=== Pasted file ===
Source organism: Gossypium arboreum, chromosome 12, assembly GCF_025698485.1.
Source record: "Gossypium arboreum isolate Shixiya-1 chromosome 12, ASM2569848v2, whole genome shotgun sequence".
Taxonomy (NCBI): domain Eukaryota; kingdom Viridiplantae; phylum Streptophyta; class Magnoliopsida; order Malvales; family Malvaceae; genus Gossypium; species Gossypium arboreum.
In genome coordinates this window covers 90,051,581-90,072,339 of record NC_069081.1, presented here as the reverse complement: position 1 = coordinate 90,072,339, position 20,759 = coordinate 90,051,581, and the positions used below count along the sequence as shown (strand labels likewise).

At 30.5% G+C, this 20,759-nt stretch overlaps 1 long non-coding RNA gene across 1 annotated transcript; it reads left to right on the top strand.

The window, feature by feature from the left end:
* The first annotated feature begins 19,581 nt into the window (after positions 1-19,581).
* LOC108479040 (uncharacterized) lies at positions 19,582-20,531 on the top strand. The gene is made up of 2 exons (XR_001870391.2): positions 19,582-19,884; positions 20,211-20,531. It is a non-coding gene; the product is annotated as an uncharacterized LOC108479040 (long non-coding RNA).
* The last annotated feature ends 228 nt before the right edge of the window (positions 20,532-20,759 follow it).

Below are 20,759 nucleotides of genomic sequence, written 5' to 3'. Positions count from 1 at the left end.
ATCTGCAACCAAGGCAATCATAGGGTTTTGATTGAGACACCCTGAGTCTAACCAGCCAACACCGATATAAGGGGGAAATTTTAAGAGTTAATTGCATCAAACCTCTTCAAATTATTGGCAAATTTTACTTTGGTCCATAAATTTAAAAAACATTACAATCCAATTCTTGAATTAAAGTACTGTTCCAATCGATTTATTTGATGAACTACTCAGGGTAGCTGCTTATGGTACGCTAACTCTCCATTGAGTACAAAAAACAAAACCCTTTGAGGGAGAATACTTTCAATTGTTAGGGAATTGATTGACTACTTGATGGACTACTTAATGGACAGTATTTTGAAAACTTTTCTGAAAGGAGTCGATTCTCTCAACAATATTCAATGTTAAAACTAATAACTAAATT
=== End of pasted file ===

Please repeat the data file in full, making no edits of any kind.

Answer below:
Source organism: Gossypium arboreum, chromosome 12, assembly GCF_025698485.1.
Source record: "Gossypium arboreum isolate Shixiya-1 chromosome 12, ASM2569848v2, whole genome shotgun sequence".
Taxonomy (NCBI): domain Eukaryota; kingdom Viridiplantae; phylum Streptophyta; class Magnoliopsida; order Malvales; family Malvaceae; genus Gossypium; species Gossypium arboreum.
In genome coordinates this window covers 90,051,581-90,072,339 of record NC_069081.1, presented here as the reverse complement: position 1 = coordinate 90,072,339, position 20,759 = coordinate 90,051,581, and the positions used below count along the sequence as shown (strand labels likewise).

At 30.5% G+C, this 20,759-nt stretch overlaps 1 long non-coding RNA gene across 1 annotated transcript; it reads left to right on the top strand.

The window, feature by feature from the left end:
* The first annotated feature begins 19,581 nt into the window (after positions 1-19,581).
* LOC108479040 (uncharacterized) lies at positions 19,582-20,531 on the top strand. The gene is made up of 2 exons (XR_001870391.2): positions 19,582-19,884; positions 20,211-20,531. It is a non-coding gene; the product is annotated as an uncharacterized LOC108479040 (long non-coding RNA).
* The last annotated feature ends 228 nt before the right edge of the window (positions 20,532-20,759 follow it).

Below are 20,759 nucleotides of genomic sequence, written 5' to 3'. Positions count from 1 at the left end.
ATCTGCAACCAAGGCAATCATAGGGTTTTGATTGAGACACCCTGAGTCTAACCAGCCAACACCGATATAAGGGGGAAATTTTAAGAGTTAATTGCATCAAACCTCTTCAAATTATTGGCAAATTTTACTTTGGTCCATAAATTTAAAAAACATTACAATCCAATTCTTGAATTAAAGTACTGTTCCAATCGATTTATTTGATGAACTACTCAGGGTAGCTGCTTATGGTACGCTAACTCTCCATTGAGTACAAAAAACAAAACCCTTTGAGGGAGAATACTTTCAATTGTTAGGGAATTGATTGACTACTTGATGGACTACTTAATGGACAGTATTTTGAAAACTTTTCTGAAAGGAGTCGATTCTCTCAACAATATTCAATGTTAAAACTAATAACTAAATT